The Isle of Man needs an opposition – and it isn’t me

September 1st, 2010

Gate - Marine Drive, Isle of Man.

Photo by Andy Radcliffe / CC BY-SA 2.0

The Isle of Man Today web site carries the following back handed compliment today, the following being an edited (shortened) version of the story:

We have also written a story about a letter from a group who thinks the Isle of Man should ditch zero-10 company tax.

The group of 12 people – including a high profile charity worker – says that we’d be better off in the long run and have a better reputation if we re-introduced company taxes.

You might remember that a few weeks ago (August 10, to be precise) we ran a story based on a survey of corporate service providers and other finance sector interests. They predicted doom and gloom – ultimately lots of job losses and a big cut in tax take – if the Island lost zero-10.

We’re delighted we’ve got a response today.

Unfortunately, the group of 12 people who’ve written to us aren’t establishing themselves as a formal pressure group. That’s a shame because they could have help to fill an argument vacuum on this topic and widen the debate. We sometimes find it hard to find someone to put counter-arguments in political stories because there are few pressure groups and little in the way of formal party politics – which thrive on confrontation – in the Isle of Man.

But at least there’s someone here in the Isle of Man – and not just Richard Murphy, the UK blogger – making the argument.

Well, I’m delighted too. I don’t want to be the one-man political opposition in the Isle of Man and never set out to be so.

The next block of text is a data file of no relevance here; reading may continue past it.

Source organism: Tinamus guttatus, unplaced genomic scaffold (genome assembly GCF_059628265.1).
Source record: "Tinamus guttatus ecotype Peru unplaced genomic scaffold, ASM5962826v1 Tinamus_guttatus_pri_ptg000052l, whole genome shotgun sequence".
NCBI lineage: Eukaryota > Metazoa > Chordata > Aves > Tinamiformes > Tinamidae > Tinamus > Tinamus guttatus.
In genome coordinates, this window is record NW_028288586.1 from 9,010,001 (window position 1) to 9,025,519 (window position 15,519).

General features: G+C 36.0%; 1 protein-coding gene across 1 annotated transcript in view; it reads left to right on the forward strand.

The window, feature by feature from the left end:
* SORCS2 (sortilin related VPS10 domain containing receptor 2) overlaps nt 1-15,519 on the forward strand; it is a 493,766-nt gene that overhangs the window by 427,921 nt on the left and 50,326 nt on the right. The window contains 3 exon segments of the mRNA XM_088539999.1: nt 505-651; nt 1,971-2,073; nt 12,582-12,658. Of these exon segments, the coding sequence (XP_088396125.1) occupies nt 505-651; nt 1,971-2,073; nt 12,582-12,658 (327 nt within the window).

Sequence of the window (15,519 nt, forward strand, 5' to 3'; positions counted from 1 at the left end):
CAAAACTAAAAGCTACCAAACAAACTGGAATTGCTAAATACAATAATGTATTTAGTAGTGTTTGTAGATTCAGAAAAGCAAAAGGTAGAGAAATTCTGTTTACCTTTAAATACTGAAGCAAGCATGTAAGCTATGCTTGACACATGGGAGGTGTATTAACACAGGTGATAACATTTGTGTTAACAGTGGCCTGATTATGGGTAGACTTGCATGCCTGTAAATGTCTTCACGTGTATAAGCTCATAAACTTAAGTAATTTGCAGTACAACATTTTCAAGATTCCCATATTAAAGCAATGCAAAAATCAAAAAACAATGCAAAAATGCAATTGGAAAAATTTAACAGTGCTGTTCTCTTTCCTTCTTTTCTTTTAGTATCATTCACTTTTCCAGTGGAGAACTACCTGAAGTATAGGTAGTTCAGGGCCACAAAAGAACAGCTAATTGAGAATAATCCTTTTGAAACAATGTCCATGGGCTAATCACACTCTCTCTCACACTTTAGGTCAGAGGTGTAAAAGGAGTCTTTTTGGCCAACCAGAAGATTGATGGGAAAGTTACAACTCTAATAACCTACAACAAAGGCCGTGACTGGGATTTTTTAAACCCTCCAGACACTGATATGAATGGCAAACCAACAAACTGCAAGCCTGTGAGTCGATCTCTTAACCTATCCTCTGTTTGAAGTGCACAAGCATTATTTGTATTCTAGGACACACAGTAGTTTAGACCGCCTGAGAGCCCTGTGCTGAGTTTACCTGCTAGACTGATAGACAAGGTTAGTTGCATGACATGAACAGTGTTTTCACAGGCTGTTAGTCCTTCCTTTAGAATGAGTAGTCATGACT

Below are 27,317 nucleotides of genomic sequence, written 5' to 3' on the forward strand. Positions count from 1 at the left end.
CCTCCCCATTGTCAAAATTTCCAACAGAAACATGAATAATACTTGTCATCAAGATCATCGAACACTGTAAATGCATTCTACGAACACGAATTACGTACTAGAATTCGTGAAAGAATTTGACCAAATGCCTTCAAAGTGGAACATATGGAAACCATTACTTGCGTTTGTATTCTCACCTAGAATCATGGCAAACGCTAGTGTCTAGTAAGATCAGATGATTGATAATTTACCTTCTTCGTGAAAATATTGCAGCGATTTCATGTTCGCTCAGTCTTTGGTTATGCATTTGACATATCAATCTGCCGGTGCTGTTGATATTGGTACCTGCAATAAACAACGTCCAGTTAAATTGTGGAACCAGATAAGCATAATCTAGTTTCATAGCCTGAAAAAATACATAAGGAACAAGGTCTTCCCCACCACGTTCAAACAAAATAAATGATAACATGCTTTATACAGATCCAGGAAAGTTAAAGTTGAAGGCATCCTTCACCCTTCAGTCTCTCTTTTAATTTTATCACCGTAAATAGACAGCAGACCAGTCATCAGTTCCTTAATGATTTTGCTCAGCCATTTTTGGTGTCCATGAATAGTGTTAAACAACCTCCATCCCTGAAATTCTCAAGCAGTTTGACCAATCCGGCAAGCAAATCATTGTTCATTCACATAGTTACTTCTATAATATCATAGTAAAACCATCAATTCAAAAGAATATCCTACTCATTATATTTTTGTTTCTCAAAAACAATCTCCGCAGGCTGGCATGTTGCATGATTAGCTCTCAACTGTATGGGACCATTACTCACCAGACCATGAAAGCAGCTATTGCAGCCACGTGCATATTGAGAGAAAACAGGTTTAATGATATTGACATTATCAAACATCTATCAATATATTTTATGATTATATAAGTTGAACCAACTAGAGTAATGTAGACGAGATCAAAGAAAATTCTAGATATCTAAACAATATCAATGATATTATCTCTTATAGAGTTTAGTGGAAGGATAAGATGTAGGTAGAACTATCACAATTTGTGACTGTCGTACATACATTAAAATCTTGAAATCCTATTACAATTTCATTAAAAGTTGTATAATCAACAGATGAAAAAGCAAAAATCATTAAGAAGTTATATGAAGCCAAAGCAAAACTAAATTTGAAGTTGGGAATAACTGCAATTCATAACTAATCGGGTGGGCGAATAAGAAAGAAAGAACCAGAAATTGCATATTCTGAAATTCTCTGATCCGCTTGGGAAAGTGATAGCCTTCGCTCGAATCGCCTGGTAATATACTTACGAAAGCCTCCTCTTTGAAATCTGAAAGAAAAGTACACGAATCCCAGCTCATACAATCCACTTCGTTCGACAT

But I also note how very hard it is for there to be effective political opposition in places like the Isle of Man and the other Crown Dependencies. Any pretence that there is freedom of speech in such places is just that – a pretence. These islands are effectively occupied  by the financial services industry, and they use their power – the very real power to make or break people’s chance to make a living – to ensure that opposition to their activities is silenced – or belittled to the fringes.

This is not an accident. This is the ultimate expression of the neo-liberal contempt for government – that overlaps with that of anarcho-capitalism, as I noted here. That same contempt for government and the rule of law that it upholds is indeed inherent in the whole definition of secrecy jurisdictions: Secrecy jurisdictions are places that intentionally create regulation for the primary benefit and use of those not resident in their geographical domain that is designed to undermine the legislation or regulation of another jurisdiction. They do, in addition, create a deliberate, legally-backed veil of secrecy that ensures that those from outside the jurisdiction making use of its regulation cannot be identified to be doing so.

The Isle of Man Today web site and the weekly Isle of Man Examiner newspaper can welcome twelve brave individuals standing up against their government – as I do too – but the reality is that if that paper really believes in freedom of speech, politics and proper government it would challenge the whole structure of secrecy on which the Isle of Man’s business model is predicated. But it doesn’t. As such it is complicit with the occupying force within the island that holds it in fear and to ransom.

That’s why a few of us – not just me by a long way – from outside the Isle of Man and other secrecy jurisdictions have had to challenge what happens in these dark corners of corruption that set out to undermine democracy, society (as we know it), accountability and the rule of law, and which are—in consequence—the very enemy of society itself. We’ll know we’re winning when there is real democracy in these places. Maybe the twelve who have written are a start – and I wish them well without knowing who they are – but we have a long way to go. Until we get there, they can rely on much external support – and not just from me.

Written by Richard Murphy

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